I think this is a chart that many other gold traders look at. It is a ratio between the XAU and the Gold ETF, GLD. In other words, a ratio between gold stocks and gold bullion. This is a very essential relationship to look at. The reason it is so important is because in order for the bull market in gold to be considered healthy, gold stocks must be leading gold bullion. When gold stocks are outperforming gold bullion, it is considered bullish for both.
Let's have a look at a long term picture of this relationship. Below is a weekly chart of the ratio, so that each candle represents one week of price action. When the ratio line is rising, it means that gold stocks are leading, and when it is falling, gold stocks are lagging.
One thing that is interesting is that you can apply technical analysis to ratio charts, just as you can with ordinary charts. As long as traders are looking at it, you can apply technical analysis to it. In the above chart, notice the perfectly formed triple top, that I marked off with a horizontal blue line, and three down arrows. Each down arrow represented a good time to unload some of your gold holdings, although you could only capitalize on the last 2.
There is another feature about this chart that is incredibly interesting, and it applies right here and now. I am referring to the enormous triangle that I have outlined, which has been in development for about 18 months. As you can see, the ratio has, just now, broken out of this triangle. I feel that this is a long-term bullish indication.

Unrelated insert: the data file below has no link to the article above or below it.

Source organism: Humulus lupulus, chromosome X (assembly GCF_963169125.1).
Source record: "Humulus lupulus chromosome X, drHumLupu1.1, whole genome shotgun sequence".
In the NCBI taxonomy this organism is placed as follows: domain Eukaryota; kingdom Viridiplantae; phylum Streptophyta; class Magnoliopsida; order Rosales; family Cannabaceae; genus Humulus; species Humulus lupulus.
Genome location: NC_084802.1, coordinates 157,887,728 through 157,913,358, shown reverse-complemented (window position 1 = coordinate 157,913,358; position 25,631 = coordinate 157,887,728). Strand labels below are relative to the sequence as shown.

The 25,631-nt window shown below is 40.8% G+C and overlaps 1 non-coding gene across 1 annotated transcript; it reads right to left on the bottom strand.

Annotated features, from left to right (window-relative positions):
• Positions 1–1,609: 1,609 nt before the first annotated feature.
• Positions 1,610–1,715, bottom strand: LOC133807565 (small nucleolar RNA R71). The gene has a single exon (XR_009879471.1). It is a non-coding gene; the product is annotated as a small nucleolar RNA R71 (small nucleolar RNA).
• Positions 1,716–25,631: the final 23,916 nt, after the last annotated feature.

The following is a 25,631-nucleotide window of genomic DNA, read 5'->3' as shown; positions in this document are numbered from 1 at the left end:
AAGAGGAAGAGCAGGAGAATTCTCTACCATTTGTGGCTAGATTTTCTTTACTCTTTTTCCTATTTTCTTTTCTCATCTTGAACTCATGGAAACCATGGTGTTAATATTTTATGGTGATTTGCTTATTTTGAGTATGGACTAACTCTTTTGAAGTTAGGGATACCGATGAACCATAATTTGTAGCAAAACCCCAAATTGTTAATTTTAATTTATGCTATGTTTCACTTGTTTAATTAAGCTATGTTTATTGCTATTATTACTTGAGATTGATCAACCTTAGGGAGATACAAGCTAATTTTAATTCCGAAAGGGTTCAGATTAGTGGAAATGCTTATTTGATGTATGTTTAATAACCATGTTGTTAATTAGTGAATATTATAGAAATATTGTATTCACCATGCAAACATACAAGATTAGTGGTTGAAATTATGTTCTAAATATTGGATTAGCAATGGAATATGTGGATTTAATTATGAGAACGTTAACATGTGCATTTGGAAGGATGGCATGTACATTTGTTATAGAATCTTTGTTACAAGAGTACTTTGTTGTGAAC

Although there are many long term indications that lead me to believe that gold will be MUCH higher in a couple of months, there are still some short term hurdles. First, as a mentioned in my previous post, the XAU has gone up about 10% in a very short time, and is now overbought.
Second, the XAU is right at some major overhead resistance. I would be surprised if the XAU had enough energy to plow through this resistance without first taking a bit of breather to relieve the overbought condition, but anything could happen. The chart below is of the XAU, and the main thing to note is the red horizontal resistance.
On a completely different topic, I notice that Eldorado Gold is down about 30% so far today. I have no idea what happened, but I think this illustrates why I prefer to hold gold ETFs rather than individual stocks.
The Canadian gold ETF, symbol XGD, which I hold right now, has a weighting of about 1.5% of Eldorado Gold. This means that Eldorado's fall only has a negligible effect on XGD. If you were fully margined with Eldorado Gold yesterday, your account would be completely blown out today. This is why it's better to hold ETFs, and don't over-trade. Like most lessons I have learned, I had to learn this the hard way. I hope you don't have to.